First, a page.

In politics, its consequences include the prohibition of anti- Beijing demonstrations, such as chants and slogans in favor of Hong Kong’s independence, and the display of pro-independence flags – subversion violations of the law that, at most, result in a life sentence. As an example, in August 2020, at the time of an annual vigil to remember the victims of the Tianmen Square massacre (1989), more than 20 activists were arrested when they violated their ban and to circumvent these prohibitions, some protesters displayed blank placards. Ironically, the NSL also allows, in some cases, the extradition of defendants to the continent, implementing the legislative changes that initially motivated the 2019 protests. Finally, more than 90 people have already been arrested for political reasons – 53 activists and  politicians, for having participated in the organization of a primary election, which they did not know was illegal; 11 were arrested for “helping fugitives”, although outside NSL jurisdiction; for political officials, it has become an obligation to declare that Hong Kong is part of the PRC; the parliamentary elections scheduled for September 2020 were postponed due to the pandemic and, in November 2020, in a measure directly imposed by Beijing, 4 pro-democracy LEGCO members were dismissed for not being sufficiently patriotic, and 1 member of the opposition resigned in solidarity. The Demosisto party, founded on the pro-democracy protests, was also immediately dissolved by its members, since under NSL it became illegal. Some of its famous members, such as Joshua Wong and Agnes Chow, were sentenced to nearly a year in prison for their organization and participation in an illegal demonstration. Nathan Law, another former member of that party, escaped to the UK for fear of retribution, taking advantage of the UK’s special measures to welcome dissidents. Chow had already been arrested in August 2020 for collusion with foreign forces and the widespread implementation of the law led Wong and Law to fear ambiguity in its interpretation and implementation.

In education: in February 2021 it became mandatory to teach NSL, from primary school to university students and teachers. According to the guidelines of the Hong Kong Department of Education, in addition to the obligation to teach crimes subject to punishment, students will also learn etiquette, raising the flag of the PRC and singing their hymn. As part of this measure, Beijing spread an animated video aimed for children, in order to develop their nationalist spirit, guarantee loyalty and a strict appreciation of the law. In addition to the change in the curriculum in schools and universities (focused on the exclusion of liberal studies that encouraged critical thinking), teachers began to be advised to report ‘’dangerous material’’ from other tutors and undue behavior by their students. Finally, books that are not in accordance with the law have been banned from libraries. In media: investigative journalist Choy Yuk-ling was arrested for allegedly having lied to obtain public information to her investigation of bad police practices, namely about police inaction in armed gang attacks against pro-democracy activists. A telephone contact with the authorities was also created so that potential witnesses could report any non-compliance of the law and some restrictive measures of representativeness in the media were introduced, which mainly affect small local media and freelancers. The magnate and owner of several media companies Jimmy Lai, arrested for his “pro-democracy activities” and “collusion with foreign forces”, was denied the right to bail by the Hong Kong Court of Final Appeal (HKCFA).  Defiantly, Lai compared Hong Kong under NSL to Xinjiang and warned that young people in the SAR will be the most affected by the law because they will face a future of authoritarianism and increasing censorship.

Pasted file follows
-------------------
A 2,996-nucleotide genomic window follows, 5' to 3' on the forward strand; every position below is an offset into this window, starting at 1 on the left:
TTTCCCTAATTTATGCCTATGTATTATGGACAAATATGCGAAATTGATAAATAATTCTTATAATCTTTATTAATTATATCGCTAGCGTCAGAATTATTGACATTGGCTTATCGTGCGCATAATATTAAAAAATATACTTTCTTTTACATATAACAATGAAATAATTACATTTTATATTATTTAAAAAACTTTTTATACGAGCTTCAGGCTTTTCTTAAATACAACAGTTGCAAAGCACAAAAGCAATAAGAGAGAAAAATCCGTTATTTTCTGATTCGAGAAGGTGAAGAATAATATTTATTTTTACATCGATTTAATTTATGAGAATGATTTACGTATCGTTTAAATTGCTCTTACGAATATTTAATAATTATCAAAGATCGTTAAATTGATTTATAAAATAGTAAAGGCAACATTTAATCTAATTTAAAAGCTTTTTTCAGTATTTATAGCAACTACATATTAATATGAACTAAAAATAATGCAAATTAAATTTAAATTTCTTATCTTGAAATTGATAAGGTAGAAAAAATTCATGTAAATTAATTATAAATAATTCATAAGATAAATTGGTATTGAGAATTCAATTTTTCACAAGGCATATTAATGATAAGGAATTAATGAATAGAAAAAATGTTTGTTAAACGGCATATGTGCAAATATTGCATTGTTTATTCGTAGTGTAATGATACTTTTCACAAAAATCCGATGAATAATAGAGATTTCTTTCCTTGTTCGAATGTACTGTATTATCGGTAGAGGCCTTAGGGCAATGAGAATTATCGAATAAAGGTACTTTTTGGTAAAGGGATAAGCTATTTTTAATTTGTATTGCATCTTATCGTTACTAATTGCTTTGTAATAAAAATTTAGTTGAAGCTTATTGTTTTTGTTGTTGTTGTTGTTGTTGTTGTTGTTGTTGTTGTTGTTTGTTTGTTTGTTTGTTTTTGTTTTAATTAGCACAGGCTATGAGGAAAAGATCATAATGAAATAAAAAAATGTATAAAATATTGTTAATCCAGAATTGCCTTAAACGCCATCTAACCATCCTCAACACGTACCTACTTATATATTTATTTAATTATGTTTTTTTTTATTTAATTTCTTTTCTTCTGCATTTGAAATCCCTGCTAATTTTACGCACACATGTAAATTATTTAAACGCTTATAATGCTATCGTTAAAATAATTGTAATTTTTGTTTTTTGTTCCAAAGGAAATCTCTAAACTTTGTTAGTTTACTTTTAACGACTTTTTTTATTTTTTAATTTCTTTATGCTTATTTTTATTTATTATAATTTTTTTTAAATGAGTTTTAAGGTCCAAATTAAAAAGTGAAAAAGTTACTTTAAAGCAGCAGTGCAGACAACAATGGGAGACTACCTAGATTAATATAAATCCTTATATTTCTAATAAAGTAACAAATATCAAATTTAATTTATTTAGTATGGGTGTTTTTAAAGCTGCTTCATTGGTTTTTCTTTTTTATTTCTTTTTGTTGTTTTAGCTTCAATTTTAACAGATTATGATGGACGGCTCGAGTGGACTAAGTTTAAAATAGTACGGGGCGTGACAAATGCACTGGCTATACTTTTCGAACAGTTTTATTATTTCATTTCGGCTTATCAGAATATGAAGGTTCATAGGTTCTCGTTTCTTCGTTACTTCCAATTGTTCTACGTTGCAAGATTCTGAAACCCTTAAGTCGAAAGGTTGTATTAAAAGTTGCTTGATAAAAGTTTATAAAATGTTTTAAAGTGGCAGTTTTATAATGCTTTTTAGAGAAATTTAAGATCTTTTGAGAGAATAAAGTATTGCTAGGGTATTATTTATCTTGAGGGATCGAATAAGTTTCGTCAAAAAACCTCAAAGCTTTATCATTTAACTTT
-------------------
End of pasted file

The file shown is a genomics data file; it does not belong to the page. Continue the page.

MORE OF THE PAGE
In conclusion, this article highlights 4 controversial questions about NSL: the imperative rule “1 country, 2 systems” is no longer a reality? ; does the attempt to impose a political and ideological view on HK’s education demonstrate the inflexibility of China’s socialist and nationalist system, despite consistently advocating a multilateral perspective in the International Relations? ; the ambiguity in the interpretation of the technical and vague language of the new law camouflages the arbitrariness of its application?; can NSL be considered a tool to silence critics of the Chinese regime? Hong Kong’s future faces therefore a dilemma between security and freedom. The new reality could mean a significant erosion of the Hong Kong Basic Law and a further distancing from Beijing to the principles defended by International Law, having already been condemned by the international community, whose reaction has been limited by China’s growing economic and political influence in the world. For the youth, looking for security in order, this could be another brick in Roger Waters’s (former Pink Floyd) metaphorical wall: as the intolerance to freedom of speech is reinforced, thrives a fear of enjoying the universal right of a more complete individual expression, in loose contact with other cultures, for punishment of the crime of overcoming ideological barriers.